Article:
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The impact of BoxNation

BoxNation
Dean Mouhtaropoulos/Getty Images
Steve Bunce looks back on the launch of BoxNation, a platform that changed boxing broadcasting as we knew it

BOXNATION is a decade old and it all started on a Friday night at York Hall. Could it have started anywhere else?

On that first night, Liam Walsh was in the British fight of the year when he retained his Commonwealth super-featherweight title at the end of round 10 against Paul Appleby. Walsh was over in the seventh, Appleby in the 10th before it was stopped. It set the agenda and in the 31 days of October 2011, I truly believe the channel changed the shape of boxing coverage in Britain.

Look at the facts and figures for the first full month of live shows. It is stunning.

Eight live boxing nights, including the AIBA World championship finals, Marco Huck and Bernard Hopkins in world title fights, the best of British at the time with Nathan Cleverly defending his WBO title in Liverpool against Tony Bellew. On the Cleverly undercard, James DeGale, Billy Joe Saunders and Paul Butler fought. That was a spiteful night.

On the same night, after a three-hour dash in a car from the Echo in Liverpool, it was Hopkins v Chad Dawson in the legendary Input studio. On that undercard, Danny Garcia pipped Kendall Holt and Antonio DeMarco halted Jorge Linares for a vacant belt. That is some bill. A week or so later, I had DeMarco live on the Boxing Hour. That was a bit tricky because our freelance fixer, who worked for nothing, had set me up with 50s world champion, Tony DeMarco. Still a great guest. I only found out when the real Tony DeMarco said “Hello”. I was on my own then, Barry Jones came in from the cold the following year.

The Boxing Hour launched on Monday October 10 and in the first show I had Bellew and Cleverly on the phone, Frankie Gavin and DeGale in the studio and a big kid from Finchley called Anthony Joshua on the sofa. It was actually a couple of chairs. On the previous Saturday in Baku, Joshua dropped a tight decision in the World amateur championship final; Joshua won five times to reach the final. He came in on that Monday with his medal. Not a bad launch. The show was live, the first 300 shows were all live.

The Worlds were live on BoxNation – it was a revolution, make no mistake. And yes, Oleksandr Usyk and Vasyl Lomachenko both went live on British television winning their finals that day in the Azeri capital. It was the first time we had seen every final from the amateur World championships live on any type of television or feed. I think we started at something like 3pm that day. It was the unknown.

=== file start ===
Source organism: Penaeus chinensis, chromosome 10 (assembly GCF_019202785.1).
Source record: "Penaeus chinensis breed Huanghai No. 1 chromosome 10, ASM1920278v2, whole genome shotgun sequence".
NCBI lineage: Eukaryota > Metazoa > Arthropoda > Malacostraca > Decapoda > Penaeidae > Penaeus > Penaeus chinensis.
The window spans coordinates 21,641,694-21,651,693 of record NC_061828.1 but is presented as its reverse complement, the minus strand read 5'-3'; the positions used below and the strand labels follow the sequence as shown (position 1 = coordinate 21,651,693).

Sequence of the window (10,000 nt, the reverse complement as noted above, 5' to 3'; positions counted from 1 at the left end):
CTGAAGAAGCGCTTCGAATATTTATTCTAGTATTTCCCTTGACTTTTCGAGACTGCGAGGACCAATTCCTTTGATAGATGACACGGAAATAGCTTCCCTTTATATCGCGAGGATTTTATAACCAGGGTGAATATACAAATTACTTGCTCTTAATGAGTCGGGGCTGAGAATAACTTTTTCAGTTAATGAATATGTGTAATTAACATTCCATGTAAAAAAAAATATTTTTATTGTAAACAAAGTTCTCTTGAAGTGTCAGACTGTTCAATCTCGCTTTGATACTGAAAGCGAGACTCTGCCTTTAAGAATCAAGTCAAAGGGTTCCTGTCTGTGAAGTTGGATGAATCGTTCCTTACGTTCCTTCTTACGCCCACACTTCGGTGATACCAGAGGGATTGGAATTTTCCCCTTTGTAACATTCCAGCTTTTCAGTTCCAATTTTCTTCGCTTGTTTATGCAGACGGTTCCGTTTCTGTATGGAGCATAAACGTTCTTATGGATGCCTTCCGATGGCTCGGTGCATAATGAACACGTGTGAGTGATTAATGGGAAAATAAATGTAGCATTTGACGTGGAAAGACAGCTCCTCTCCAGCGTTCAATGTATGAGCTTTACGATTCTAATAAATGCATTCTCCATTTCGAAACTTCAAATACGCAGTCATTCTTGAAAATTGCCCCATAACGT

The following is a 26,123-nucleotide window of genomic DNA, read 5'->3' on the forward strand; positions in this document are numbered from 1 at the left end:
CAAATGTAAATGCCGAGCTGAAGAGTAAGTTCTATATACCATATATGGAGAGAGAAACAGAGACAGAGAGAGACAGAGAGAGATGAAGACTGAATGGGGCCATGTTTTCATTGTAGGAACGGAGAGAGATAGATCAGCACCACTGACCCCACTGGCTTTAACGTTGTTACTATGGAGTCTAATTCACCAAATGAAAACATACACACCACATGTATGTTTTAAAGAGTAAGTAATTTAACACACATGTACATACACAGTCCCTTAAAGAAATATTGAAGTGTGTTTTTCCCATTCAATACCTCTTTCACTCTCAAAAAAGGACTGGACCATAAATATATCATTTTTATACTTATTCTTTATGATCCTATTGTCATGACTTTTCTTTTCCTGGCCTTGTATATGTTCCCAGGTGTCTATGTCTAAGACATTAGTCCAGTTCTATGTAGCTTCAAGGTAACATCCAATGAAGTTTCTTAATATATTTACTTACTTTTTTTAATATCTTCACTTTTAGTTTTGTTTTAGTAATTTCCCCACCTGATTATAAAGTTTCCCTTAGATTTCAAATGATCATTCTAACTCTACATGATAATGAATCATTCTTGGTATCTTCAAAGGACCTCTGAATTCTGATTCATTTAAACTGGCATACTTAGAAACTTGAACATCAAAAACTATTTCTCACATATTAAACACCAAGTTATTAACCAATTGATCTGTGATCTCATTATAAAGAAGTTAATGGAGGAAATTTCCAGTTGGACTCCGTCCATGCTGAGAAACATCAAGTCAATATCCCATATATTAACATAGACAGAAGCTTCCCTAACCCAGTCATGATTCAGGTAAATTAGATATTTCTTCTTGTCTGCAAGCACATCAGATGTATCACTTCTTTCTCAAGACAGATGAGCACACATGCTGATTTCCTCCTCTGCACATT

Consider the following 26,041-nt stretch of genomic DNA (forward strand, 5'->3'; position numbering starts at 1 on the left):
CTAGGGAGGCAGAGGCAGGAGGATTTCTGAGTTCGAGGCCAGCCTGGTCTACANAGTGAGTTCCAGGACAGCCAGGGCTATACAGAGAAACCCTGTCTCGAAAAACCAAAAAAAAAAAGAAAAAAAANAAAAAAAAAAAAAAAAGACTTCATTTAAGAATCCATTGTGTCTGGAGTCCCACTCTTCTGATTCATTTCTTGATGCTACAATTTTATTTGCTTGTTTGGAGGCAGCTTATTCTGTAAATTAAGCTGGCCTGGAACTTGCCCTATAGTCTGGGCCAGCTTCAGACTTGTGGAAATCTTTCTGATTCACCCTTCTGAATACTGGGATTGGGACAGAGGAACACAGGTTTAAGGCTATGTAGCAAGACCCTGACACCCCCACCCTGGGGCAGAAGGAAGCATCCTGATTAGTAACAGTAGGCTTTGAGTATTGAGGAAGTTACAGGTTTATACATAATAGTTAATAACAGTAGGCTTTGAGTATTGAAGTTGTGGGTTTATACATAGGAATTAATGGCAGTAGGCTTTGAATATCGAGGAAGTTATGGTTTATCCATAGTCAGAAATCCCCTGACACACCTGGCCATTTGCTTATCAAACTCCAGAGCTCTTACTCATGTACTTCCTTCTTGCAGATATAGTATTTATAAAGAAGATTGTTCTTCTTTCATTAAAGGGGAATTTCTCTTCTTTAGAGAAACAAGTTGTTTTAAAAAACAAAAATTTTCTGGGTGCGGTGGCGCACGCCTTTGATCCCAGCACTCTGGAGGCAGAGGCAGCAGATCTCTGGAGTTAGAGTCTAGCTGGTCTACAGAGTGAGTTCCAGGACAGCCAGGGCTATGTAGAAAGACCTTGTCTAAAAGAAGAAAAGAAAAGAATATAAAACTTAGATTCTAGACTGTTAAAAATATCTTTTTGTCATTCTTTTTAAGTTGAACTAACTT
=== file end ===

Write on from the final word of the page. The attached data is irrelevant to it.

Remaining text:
There were three more live Boxing Hours that October – one ran over and went to 90 minutes – and the guests included: Nicola Adams, Jimmy Tibbs, Bomber Graham, George Groves, Leon Williams, Adam Booth, Michael Katsidis, Clinton Woods and Ricky Burns. It was a great platform, a home for all sorts of boxing voices and faces. And so many from that first month went on and fought at the very highest level. There were others who came and then vanished.

After the launch with Walsh at York Hall on the Friday night, there was a cruiserweight IBF title fight from Germany the following night with Steve Cunningham losing his belt to Pablo Hernandez in a bad-tempered brawl. It set the tone for years of showing the type of competitive title fights that had previously fallen under the radar and had not been on British television. Setanta had, admittedly, set the agenda, but they had been gone over two years by the time BoxNation launched. It was a global platform very quickly.

And at its very heart were nights like the 21st October at York Hall when Rob Norton fought for the last time and dropped a split to the massive underdog, Leon Williams. The British cruiserweight title, so long a lost trophy, changed hands in a temporary move that night. It was not a classic, but it had raw drama. On the same night, Johnny Garton made his debut. Frank Buglioni came in and sat on my sofa at the end of the month and a few days later he made his debut; both Garton and Buglioni won British titles. I believe they call something like that a breeding ground.

In that opening month we also had an interview with Dewey Bozella before his first fight, which was on the Hopkins undercard. Bozella spent 26 years in prison as an innocent man before his release and Hopkins gave him his dream; it was a good story. There was a bizarre show from the Royal Albert Hall where a team from the American navy met a British military team for a cup. The event never happened again. So many live nights in just one month and, I reckon, close to 100 live fights in that first month. The BoxNation shows had seven, eight, nine or even ten live fights. There was no fear of time, no walls – we just put out fights, every fight available on any given night. It had never been done that way before.

It was a joyride, make no mistake, and from Hopkins to Johnny Greaves, losing at York Hall the first night of the first month, it was a privilege to be involved. Jim Bentley the wizard producer – he made it all happen – is now at DAZN. His car boot was loaded with magic fights and hidden gems and they helped fill the hours during that brilliant launch. I’m still holding microphones and sitting on dodgy sofas. John Rawling is still commentating. Richard Keys, who presented the first shows, is in glorious exile in the Middle East.

What a month it was. Truly amazing.

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